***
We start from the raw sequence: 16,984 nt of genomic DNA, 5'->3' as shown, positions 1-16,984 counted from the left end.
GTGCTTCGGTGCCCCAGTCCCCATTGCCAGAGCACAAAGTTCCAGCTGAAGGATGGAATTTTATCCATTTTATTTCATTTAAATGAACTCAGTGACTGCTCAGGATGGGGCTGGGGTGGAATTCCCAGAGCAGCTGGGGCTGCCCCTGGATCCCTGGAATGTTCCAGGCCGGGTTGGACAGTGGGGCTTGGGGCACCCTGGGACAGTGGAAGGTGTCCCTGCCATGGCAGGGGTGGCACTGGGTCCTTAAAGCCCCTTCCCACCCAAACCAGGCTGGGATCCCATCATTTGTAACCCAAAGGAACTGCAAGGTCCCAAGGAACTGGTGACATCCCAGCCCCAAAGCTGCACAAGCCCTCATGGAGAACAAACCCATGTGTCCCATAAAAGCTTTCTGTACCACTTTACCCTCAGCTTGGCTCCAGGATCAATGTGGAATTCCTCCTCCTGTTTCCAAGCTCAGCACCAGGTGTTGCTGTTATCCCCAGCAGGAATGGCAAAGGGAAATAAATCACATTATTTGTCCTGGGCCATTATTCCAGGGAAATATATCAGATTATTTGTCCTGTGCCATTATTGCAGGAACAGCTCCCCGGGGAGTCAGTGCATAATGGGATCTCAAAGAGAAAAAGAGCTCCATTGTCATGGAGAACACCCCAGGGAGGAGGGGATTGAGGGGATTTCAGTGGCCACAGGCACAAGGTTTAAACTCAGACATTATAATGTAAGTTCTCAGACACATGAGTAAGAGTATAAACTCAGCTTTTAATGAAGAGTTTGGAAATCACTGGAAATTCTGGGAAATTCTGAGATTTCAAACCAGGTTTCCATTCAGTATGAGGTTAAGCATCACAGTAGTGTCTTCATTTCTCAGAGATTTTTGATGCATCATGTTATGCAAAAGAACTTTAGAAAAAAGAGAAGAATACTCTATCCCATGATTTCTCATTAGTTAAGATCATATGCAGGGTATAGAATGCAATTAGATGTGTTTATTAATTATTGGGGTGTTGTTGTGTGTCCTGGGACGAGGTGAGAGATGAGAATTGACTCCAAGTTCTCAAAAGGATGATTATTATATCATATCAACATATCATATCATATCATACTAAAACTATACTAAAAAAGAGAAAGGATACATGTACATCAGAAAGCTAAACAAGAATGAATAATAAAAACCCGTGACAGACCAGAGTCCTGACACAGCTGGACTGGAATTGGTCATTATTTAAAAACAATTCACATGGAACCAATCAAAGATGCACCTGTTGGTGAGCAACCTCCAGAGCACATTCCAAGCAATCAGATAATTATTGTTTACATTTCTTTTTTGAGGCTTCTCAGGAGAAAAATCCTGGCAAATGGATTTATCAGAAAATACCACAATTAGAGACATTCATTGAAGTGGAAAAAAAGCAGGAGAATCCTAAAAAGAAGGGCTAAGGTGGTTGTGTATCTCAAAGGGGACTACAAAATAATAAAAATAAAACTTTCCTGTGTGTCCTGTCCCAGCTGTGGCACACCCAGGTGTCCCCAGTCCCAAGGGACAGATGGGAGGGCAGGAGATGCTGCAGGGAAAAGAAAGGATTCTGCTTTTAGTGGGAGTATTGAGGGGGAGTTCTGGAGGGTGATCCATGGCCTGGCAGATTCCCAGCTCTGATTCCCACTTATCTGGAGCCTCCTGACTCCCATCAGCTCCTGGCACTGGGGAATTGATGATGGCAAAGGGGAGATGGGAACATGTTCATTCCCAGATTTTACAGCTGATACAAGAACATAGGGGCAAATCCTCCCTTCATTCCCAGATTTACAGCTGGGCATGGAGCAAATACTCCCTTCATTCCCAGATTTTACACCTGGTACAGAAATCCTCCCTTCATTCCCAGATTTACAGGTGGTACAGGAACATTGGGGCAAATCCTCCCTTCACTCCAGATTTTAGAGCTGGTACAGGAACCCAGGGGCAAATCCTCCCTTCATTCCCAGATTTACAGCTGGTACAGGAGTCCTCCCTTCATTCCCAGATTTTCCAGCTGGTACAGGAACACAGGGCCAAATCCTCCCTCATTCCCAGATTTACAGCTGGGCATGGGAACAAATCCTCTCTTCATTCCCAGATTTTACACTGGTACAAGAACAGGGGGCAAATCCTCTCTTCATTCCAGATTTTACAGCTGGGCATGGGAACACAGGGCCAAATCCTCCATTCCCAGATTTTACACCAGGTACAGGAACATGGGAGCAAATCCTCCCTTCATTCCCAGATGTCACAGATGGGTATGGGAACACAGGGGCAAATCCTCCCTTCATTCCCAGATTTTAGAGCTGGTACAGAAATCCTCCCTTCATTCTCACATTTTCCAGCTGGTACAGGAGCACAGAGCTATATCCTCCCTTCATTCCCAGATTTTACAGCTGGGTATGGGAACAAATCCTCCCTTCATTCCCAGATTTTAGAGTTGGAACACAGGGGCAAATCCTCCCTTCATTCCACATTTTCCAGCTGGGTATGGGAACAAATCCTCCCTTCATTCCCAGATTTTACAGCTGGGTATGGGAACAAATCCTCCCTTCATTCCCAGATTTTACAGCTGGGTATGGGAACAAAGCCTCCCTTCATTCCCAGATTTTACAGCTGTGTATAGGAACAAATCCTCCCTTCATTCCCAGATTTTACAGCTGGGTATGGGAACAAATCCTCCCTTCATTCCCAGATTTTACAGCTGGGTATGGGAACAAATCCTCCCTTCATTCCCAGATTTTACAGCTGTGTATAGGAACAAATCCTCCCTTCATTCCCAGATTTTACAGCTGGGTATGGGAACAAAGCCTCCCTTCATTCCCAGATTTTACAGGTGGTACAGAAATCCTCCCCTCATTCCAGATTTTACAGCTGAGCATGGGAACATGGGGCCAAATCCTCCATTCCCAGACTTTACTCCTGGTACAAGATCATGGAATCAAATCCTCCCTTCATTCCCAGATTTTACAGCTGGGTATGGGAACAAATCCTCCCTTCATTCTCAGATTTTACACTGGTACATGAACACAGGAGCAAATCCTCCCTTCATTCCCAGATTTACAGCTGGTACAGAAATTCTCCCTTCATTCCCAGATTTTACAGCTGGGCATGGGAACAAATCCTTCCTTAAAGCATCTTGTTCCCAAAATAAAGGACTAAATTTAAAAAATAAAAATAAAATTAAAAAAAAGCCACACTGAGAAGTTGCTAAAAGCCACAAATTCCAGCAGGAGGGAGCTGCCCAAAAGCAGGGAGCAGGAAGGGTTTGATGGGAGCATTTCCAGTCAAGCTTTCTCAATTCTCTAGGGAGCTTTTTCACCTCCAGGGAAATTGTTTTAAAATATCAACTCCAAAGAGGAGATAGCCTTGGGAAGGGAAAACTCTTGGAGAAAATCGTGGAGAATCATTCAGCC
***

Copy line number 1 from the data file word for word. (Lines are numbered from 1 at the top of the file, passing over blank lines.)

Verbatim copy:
We start from the raw sequence: 16,984 nt of genomic DNA, 5'->3' as shown, positions 1-16,984 counted from the left end.